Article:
You might have heard about the case of Pastor James McConnell of Whitewall Tabernacle in the United Kingdom who recently landed in hot water with authorities when a sermon of his was publicized in which he described Islam as “satanic” and “the spawn of the devil,” among other things.
Such speech was viewed as borderline incitement to violence, particularly in a context in which Muslims have increasingly been victims of hate crimes. However, some Muslims are prepared to step up to the Pastor’s defense, noting that his message wasn’t violent at all.
Dr. Muhammad Al-Hussaini, a Senior Fellow in Islamic Studies at the Westminster Institute, expressed serious concerns about the prosecution of Pastor McConnell. Certainly, religious leaders have a moral obligation to temper their rhetoric and avoid incitement, but what troubles Al-Hussaini is that McConnell never once called for violence. He says:
While those of us who hold clerical office as Christian pastors and priests, Jewish rabbis or Muslim imams, should rightly have due care and regard to the leadership role we exercise when we make public speeches, nevertheless our foremost duty remains to express theological ideas in good conscience before God.
For these reasons, I strongly uphold the moral right of Pastor McConnell and myself, as Christian and Muslim, to disagree about matters of doctrine and belief, and further I express my deep dismay that my fellow citizen is being subject to criminal proceedings, when at no time have any of the statements he has made incited to physical harm or hatred against anyone.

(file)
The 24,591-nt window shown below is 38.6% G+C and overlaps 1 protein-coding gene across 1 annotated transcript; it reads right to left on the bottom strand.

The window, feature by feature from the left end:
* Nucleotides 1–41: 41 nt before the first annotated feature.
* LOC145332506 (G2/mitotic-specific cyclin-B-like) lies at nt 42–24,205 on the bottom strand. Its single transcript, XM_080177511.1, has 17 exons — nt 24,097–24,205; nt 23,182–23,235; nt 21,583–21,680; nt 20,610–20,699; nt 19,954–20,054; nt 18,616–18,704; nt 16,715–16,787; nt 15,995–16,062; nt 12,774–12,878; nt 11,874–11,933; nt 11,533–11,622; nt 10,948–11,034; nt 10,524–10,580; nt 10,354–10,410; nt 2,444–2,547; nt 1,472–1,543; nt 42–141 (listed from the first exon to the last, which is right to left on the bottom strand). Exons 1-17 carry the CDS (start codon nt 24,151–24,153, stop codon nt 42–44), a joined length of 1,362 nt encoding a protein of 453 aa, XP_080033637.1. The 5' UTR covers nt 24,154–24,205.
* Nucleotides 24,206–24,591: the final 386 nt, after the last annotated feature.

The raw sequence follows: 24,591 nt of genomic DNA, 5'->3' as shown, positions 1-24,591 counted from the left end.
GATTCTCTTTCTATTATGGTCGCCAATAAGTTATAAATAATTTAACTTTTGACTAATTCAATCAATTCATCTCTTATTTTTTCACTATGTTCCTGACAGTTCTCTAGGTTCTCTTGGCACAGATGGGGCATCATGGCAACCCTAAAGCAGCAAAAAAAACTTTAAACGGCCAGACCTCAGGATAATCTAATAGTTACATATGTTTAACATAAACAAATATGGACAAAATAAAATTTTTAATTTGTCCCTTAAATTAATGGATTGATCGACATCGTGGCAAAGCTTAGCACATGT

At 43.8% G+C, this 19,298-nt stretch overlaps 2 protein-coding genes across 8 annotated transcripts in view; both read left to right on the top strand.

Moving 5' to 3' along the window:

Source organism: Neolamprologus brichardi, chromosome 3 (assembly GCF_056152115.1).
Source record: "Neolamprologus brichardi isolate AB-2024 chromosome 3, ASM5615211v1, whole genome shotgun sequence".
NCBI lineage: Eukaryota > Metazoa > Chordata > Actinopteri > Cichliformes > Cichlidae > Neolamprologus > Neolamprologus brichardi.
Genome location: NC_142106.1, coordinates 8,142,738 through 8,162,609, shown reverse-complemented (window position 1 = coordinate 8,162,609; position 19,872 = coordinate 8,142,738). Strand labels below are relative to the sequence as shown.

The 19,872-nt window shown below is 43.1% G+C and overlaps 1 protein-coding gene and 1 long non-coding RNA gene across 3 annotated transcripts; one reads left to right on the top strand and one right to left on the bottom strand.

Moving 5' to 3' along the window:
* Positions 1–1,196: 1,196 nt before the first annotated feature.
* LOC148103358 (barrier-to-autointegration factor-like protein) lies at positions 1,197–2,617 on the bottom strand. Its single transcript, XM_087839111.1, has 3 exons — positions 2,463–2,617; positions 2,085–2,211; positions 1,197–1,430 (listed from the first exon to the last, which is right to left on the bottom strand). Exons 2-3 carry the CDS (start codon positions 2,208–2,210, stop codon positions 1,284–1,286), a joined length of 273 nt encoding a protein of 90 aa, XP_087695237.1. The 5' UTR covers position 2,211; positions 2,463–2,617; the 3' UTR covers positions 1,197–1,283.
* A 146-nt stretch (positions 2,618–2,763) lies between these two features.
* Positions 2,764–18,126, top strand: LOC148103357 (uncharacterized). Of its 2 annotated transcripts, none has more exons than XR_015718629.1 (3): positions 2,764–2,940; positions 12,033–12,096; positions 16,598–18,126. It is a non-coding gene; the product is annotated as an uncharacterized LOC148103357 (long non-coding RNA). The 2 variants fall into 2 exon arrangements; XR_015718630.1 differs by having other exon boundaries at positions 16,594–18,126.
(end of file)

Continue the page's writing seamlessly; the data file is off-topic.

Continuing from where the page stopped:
Indeed, one of the challenges of our time is to positively changes hearts and minds about Islam, and such change doesn’t come about through fines, punishments, and coercion.
In fact, Pastor McConnell only recently visited the home of two Pakistani men who had been the victims of a flagrant anti-Muslim hate crime. He showed his solidarity with the victims and his commitment against prejudice-based violence by saying:
No justification for such an attack on any individual or their home whatever their religion.
So, even though McConnell’s fiery anti-Islam sermon was unwise and based in misunderstanding, Dr. Al-Hussaini is willing to go so far as to join him in prison should he be convicted:
I therefore wish to place on the record my deep concern and opposition to the criminalising of theological disagreement, at a time when our society should in fact be fostering better quality disagreement and, in that spirit, I further undertake that if Pastor McConnell is convicted and sent to prison, I shall go to prison with him.
Just another great example of a Muslim leader responding to inflammatory proselytizing with humility, mercy, and peace, as the Quran says:
The servants of the Most Merciful are those who walk upon the earth in humility and when the ignorant address them, they say words of peace. (25:63)
If we all acted this way, then we just might consign anti-Muslim prejudice to the dustbin of history. That’s a jihad worth fighting for, don’t you think?